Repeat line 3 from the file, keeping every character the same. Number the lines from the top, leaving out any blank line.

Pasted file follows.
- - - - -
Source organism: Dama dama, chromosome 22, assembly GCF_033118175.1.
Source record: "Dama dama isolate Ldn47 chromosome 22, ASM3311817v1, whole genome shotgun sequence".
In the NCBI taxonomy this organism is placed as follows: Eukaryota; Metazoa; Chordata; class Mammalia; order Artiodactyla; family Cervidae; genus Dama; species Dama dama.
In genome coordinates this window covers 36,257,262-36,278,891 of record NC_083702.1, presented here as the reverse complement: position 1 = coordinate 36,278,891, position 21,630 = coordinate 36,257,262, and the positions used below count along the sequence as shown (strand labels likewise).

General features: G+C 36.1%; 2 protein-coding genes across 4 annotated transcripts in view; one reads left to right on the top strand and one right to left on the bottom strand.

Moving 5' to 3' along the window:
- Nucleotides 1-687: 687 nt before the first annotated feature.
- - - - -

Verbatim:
In the NCBI taxonomy this organism is placed as follows: Eukaryota; Metazoa; Chordata; class Mammalia; order Artiodactyla; family Cervidae; genus Dama; species Dama dama.